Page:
The Perito Moreno Glacier was named after the Argentine naturalist and explorer, Perito Francisco Pascacio Moreno (1852-1919), who, among other things, donated the land for the first Argentine National Park and acted as an expert (perito, in Spanish) regarding the border with Chile because of his extensive knowledge of the Patagonian mountain range. Nevertheless, he never saw the glacier that was named after him.
The first man to ever set foot in this glacier was Juan Tomas Rogers, the English captain of the Chilean Army, in 1879. It was not until the beginning of the 20th century that the Glacier became known through the scientific work and pictures taken by Hauthal. Later on, the unstoppable Federico Reichert, the father of Argentine Andean mountaineering, walked through the glacier up to its source in the Southern Patagonia Ice Cap in 1912.
The glacier became more and more popular year after year and today it is the best-known glacier in the world.
We will begin by defining a glacier as an immense mass of ice which has two very different zones: the accumulation zone and the percolation zone. In the accumulation zone, it is constantly snowing. In the percolation zone, the glacier looses ice mass due to evaporation and melting (mainly in summertime).
These huge masses of ice move down due to the slope of the valleys in which they are situated and end abruptly in lakes or cliffs, or softly forming terminal moraines (accumulations of stones and dirt pushed by the glacier).
It is worth mentioning that there are glaciers in many areas of the world: the Andes, the Alps, the Himalayas (Nepal), Antarctica, New Zealand, Karakorum (Pakistan), the North Pole, and even in Africa!!!, in Mount Kilimanjaro and Mount Kenya. But none of them has the unique features of the Moreno Glacier.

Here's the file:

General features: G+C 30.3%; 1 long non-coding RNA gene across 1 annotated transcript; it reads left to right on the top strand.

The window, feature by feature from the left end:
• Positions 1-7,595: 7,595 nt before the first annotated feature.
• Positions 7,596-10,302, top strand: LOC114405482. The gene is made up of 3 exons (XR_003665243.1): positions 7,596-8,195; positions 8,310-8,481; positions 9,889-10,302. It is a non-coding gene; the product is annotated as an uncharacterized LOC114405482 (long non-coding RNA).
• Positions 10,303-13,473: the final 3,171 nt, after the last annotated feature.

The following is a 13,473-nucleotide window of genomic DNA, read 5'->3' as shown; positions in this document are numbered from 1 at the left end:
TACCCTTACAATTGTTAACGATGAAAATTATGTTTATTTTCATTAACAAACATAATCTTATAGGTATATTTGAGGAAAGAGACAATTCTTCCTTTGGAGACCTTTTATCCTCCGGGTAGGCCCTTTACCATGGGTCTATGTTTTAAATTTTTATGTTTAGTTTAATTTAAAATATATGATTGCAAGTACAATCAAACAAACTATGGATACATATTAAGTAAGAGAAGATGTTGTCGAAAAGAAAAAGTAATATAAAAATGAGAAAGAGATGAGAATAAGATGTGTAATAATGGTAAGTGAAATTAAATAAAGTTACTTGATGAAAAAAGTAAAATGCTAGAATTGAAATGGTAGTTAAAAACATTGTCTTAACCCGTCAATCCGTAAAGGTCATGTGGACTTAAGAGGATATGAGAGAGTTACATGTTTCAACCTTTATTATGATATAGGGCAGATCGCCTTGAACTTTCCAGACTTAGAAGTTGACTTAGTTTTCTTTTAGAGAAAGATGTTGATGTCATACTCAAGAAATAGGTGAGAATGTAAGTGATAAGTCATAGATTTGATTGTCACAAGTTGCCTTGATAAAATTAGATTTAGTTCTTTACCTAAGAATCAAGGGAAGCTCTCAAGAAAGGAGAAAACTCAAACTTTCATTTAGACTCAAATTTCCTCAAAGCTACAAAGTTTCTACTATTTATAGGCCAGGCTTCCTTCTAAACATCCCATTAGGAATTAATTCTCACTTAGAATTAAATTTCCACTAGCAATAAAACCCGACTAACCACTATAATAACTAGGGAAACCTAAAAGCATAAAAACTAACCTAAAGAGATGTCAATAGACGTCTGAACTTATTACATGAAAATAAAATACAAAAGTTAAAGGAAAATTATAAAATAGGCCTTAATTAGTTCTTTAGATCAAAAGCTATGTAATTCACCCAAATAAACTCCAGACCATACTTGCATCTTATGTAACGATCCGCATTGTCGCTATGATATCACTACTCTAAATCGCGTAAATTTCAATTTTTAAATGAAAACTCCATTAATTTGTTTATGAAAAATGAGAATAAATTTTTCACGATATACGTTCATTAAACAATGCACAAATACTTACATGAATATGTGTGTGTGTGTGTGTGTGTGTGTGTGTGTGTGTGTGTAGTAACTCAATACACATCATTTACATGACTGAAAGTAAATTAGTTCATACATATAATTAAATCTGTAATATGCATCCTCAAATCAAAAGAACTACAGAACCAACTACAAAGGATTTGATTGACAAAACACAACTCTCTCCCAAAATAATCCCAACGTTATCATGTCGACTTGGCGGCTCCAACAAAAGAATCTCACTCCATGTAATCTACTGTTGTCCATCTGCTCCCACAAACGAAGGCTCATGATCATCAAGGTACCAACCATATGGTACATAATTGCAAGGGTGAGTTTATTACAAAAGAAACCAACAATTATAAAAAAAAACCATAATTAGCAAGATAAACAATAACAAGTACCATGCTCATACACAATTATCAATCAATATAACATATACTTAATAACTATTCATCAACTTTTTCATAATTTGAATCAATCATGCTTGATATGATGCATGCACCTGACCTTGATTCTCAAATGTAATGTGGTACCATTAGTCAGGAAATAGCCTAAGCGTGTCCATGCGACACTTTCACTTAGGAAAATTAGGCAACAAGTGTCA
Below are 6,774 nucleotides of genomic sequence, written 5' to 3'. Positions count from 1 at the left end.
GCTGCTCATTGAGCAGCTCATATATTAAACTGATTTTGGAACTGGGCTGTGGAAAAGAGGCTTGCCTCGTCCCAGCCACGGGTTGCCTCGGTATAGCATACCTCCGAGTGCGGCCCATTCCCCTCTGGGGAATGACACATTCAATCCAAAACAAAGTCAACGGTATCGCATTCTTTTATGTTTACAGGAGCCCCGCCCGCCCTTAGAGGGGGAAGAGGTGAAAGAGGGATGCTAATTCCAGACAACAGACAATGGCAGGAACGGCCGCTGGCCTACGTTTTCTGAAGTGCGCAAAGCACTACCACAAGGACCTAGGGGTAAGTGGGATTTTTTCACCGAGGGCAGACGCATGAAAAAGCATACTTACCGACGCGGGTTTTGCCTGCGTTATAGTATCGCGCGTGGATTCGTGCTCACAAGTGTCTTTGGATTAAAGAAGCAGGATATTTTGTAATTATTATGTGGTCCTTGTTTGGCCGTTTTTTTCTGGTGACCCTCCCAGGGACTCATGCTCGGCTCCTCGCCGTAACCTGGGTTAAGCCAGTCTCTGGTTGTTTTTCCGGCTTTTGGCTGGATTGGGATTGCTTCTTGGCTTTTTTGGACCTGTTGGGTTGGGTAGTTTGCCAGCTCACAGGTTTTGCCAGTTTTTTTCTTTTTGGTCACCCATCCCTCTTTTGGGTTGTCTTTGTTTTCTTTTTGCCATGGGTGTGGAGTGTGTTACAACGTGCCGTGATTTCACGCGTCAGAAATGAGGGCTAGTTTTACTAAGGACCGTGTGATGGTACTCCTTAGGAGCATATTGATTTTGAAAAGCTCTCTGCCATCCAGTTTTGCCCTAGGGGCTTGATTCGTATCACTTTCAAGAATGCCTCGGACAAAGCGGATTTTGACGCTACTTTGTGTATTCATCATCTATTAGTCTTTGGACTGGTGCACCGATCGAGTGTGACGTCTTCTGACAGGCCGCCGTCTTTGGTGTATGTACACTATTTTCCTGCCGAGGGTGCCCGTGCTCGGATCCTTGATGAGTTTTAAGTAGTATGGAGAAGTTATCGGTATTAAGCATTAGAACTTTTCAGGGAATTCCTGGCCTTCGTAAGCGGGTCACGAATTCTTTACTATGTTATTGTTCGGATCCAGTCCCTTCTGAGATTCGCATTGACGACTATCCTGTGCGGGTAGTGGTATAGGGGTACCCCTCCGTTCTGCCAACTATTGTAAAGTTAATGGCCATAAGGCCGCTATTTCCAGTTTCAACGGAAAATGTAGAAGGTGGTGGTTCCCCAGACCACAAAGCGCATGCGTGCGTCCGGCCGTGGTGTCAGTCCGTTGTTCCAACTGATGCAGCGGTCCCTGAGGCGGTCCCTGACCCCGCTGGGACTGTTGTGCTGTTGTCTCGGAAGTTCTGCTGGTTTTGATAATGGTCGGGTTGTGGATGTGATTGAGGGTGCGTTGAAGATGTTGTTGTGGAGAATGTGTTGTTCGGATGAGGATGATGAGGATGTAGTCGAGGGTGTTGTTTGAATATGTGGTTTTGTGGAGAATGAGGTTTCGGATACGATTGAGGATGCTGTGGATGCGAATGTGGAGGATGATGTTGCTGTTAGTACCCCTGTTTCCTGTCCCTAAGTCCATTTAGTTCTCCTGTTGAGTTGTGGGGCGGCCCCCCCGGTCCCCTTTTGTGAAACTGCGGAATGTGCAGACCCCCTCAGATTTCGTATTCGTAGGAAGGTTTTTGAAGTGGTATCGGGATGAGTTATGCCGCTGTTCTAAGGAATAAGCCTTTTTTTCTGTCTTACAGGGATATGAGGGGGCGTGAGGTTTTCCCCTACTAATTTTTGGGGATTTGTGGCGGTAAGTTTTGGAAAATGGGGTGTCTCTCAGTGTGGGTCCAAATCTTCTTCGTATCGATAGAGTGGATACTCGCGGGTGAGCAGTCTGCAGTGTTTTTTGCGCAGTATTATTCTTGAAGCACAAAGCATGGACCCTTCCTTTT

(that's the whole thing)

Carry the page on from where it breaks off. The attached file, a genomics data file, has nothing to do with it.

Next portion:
There are 3 main features that make this glacier different from the others: its access, its condition and the breaking phenomenon.
Access:Few glaciers in the world can be accessed in such a simple and safe way as this one. The Moreno Glacier is located at 185m above sea level and 80km away from El Calafate (the nearest town). You can walk over the glacier after a short 15-minute walk around Lake Rico. Most glaciers are in very high places or in places with extreme temperatures, so this is one of the reasons why Moreno Glacier is so popular.
Condition:Since 1917, the Perito Moreno Glacier is stable, meaning that its surface, width and length have remained the same since then. This shows that the snow increase in the accumulation zone is enough to compensate what is lost in the percolation zone, mainly on account of melting.
Breaking:This spectacular and unique phenomenon has taken place since 1940, when the first known breaking took place.
The breaking process begins when the glacier reaches the Magallanes Peninsula, obstructing the drainage of the Lake Rico into the Lago Argentino. This causes the level of the Lake Rico to rise every day because of the ice melting in the highlands and the lack of drainage. Some months or years later, the pressure produced by all that water (7m in the last breaking of March 2006) causes the glacier to break. The breaking itself can take between one day and a whole week, depending on the amount of water accumulated in Lake Rico and the ice mass preventing the water from passing through.
The breaking cycles are very irregular and vary from 2 to 16 years. We were very lucky with the breakings of 2004 and 2006, but the previous breaking had taken place in 1988!!!!
Surface: 254 km2
Length : 30km
Location : 50°30’ 73°00’
Accumulation Zone: 188km2
Percolation Zone: 70km2
Maximum Measure Thickness : 720m (8 km from the front)
Height ice walls above lake level : 55m Average
Height ice walls below lake level: 120m approx: about 120 mts
Speed: 1.1 a 2.64m daily